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  • Writer's pictureOrina Ontiri

Gut Bacteria & Its Role In Brain Health

New York Times #1 best-selling author Dr. David Perlmutter is a board-certified neurologist and Fellow of the American College of Nutrition. He lectures worldwide on the important roles of nutrition and other lifestyle choices in brain health. His new book Brain Maker, reveals the powerful role of probiotic gut bacteria in brain health and is filled with practical, user-friendly advice that will pave the way better brain function and enhanced resistance to brain related diseases.

Modern medicine seems to be taking the notion of reductionism to a whole new level. Medical disciplines are becoming more and more specialized and this continues to foster the notion that individual body parts and systems function independent of one another. Clearly, this mentality stands in stark contradistinction to the idea of holism as it relates to health and wellness. A holistic perspective is one that celebrates the interrelationships between body systems and embraces the notion that optimal health will result when this approach is leveraged.

Fortunately, leading edge research in mainstream medical journals is now recognizing, for example, a powerful interrelationship that exists between the gut and the brain. It has now become quite evident, that the gut is a microbiome, meaning the gut bacteria and their genetic material exert powerful influence over various domains of metabolism that play a critical role in both brain health and functionality.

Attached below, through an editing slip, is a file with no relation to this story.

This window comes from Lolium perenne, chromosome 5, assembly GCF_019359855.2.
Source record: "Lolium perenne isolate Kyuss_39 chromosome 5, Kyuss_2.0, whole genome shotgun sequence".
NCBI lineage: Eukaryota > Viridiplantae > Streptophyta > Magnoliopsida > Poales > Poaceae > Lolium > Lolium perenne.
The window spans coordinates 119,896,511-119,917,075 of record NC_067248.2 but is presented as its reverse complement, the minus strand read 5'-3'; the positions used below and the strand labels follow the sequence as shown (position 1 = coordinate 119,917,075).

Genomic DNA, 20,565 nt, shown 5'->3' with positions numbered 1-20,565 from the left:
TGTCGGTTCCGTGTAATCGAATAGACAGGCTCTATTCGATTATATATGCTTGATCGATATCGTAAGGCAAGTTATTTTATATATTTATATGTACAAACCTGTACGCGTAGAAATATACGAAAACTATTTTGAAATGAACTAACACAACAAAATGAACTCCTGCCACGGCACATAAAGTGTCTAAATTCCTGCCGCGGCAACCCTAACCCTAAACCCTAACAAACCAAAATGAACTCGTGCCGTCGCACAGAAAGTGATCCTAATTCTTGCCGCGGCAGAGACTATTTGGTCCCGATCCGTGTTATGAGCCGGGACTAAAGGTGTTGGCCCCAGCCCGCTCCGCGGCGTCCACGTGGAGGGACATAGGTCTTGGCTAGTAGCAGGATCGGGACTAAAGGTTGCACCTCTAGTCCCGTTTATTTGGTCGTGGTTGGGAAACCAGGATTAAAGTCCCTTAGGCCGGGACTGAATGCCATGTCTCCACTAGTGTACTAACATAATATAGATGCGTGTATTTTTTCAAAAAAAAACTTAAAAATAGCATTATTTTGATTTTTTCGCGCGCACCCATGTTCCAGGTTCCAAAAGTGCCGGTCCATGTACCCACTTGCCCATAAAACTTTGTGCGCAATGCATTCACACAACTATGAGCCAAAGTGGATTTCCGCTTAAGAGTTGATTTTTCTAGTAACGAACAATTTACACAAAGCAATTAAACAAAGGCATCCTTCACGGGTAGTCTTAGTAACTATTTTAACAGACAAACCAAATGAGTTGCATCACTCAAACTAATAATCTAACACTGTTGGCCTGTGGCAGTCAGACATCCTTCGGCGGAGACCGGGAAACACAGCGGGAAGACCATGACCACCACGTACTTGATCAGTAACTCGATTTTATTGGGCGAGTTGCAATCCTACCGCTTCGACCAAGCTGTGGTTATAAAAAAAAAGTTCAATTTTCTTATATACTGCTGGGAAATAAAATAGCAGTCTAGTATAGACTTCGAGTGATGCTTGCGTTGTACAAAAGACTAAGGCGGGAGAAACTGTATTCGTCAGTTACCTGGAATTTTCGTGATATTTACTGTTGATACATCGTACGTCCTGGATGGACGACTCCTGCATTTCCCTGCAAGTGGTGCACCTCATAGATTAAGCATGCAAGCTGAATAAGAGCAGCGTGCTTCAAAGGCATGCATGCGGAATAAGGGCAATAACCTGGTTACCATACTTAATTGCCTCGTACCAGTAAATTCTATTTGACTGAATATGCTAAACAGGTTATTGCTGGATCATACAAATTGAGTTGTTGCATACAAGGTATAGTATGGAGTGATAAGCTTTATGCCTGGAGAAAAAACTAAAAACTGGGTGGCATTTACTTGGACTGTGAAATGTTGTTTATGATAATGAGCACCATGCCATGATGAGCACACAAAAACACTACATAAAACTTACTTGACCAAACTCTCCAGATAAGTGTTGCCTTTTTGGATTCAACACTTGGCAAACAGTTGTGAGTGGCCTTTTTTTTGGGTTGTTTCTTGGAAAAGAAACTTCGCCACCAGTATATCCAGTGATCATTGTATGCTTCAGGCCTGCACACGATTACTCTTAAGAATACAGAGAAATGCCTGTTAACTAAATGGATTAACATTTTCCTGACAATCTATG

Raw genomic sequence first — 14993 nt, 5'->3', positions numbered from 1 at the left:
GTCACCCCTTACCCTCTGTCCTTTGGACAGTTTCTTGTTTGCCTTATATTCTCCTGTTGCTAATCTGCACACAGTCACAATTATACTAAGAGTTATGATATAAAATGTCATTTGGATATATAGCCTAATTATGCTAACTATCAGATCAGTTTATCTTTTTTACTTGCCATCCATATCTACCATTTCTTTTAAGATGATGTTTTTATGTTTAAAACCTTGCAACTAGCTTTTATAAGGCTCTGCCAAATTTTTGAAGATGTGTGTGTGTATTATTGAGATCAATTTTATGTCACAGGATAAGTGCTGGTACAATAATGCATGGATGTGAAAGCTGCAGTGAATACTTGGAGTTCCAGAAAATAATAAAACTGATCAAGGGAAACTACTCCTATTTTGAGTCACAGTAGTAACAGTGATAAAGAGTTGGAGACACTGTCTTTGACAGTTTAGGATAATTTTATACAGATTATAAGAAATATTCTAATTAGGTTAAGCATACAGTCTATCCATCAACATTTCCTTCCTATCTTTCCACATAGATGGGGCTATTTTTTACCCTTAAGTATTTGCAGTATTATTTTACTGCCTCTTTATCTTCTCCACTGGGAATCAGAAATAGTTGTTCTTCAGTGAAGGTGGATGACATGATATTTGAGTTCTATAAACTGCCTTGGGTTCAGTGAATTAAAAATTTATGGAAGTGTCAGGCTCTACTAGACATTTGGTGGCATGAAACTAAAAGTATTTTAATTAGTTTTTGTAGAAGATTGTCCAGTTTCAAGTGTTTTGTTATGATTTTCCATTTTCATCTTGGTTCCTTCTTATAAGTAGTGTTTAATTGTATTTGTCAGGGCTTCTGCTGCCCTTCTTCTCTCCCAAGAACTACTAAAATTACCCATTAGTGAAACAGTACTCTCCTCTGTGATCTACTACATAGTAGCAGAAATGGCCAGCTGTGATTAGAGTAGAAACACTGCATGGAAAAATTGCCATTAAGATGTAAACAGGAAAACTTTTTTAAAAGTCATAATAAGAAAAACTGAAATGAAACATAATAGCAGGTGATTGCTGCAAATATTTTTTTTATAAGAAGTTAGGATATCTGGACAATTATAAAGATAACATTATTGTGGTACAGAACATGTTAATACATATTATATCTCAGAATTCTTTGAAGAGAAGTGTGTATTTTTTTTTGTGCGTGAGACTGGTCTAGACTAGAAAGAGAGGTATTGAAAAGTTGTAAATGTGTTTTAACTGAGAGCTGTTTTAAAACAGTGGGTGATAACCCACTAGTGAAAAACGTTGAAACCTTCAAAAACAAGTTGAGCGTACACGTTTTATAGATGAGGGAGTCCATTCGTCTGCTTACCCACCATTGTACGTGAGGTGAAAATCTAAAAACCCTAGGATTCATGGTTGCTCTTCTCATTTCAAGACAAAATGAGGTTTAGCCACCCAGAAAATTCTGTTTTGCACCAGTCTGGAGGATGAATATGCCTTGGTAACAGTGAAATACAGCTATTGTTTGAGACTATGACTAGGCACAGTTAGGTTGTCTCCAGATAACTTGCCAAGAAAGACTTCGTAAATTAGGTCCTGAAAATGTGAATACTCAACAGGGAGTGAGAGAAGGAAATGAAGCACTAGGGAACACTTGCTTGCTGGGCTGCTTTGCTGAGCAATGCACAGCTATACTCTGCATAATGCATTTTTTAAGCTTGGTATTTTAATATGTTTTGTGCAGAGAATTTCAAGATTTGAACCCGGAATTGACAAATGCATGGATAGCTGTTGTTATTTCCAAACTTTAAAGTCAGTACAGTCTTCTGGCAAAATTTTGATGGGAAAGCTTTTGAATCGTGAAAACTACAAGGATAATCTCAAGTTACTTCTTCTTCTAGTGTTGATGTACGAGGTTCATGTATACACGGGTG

It is now well recognized that the process of inflammation plays a pivotal role in every manner of nontraumatic neurological diseases including Alzheimer’s disease, autism, Parkinson’s disease, depression, and multiple sclerosis to name a few. So, with the understanding that the human microbiome strongly influences the “set point” of inflammation, the care and feeding of the microbiome takes on a new level of importance.

Recently, there is been a lot of interest in exploring the activity of various probiotic organisms in terms of there is effects upon systemic inflammation. This research has been extended to evaluating how certain species of probiotics organisms actually affect the brain. And the results have been compelling.

But beyond looking at specific species and even strains of commercially available probiotic organisms, it’s also important to take a step back and recognize thatprebiotics, products that enhance the growth of beneficial gut organisms, are also worthy of consideration in discussions related to brain health.

One of the most exciting prebiotics that is getting a lot of attention is the gum of the acacia tree known as gum Arabic or acacia gum. Oral supplementation with gum arabichas been demonstrated to significantly increase populations of health supporting  Bifidobacteria as well as Lactobacilli species when compared to inulin, a prebiotic commonly used in commercial nutritional products. In addition, gum Arabic has been shown to decrease potentially threatening species such as Clostridium difficile.

Another role for prebiotics is to serve as a substrate for the bacterial production of important metabolic chemicals known as short chain fatty acids. Butyrate is a short chain fatty acid that has been described as representing the “preferred fuel” for the cells lining the colon. And research confirms that acacia gum has a fairly dramatic ability to enhance the production of this important metabolic fuel.

Prebiotic fiber products are gaining more and more attention, and for good reason. By augmenting the growth of immune balancing, inflammation reducing probiotics organisms, as well as enhancing the production of metabolically important short chain fatty acids, incorporating prebiotic foods into diet offers up significant health benefits. Foods rich in prebiotics include Jerusalem artichoke, onions, garlic, jicama, and dandelion greens. To gain a more complete understanding of the role of gut microbes and the effect of certain foods on our gut and brain, pre-order Brain Maker on Amazon now.

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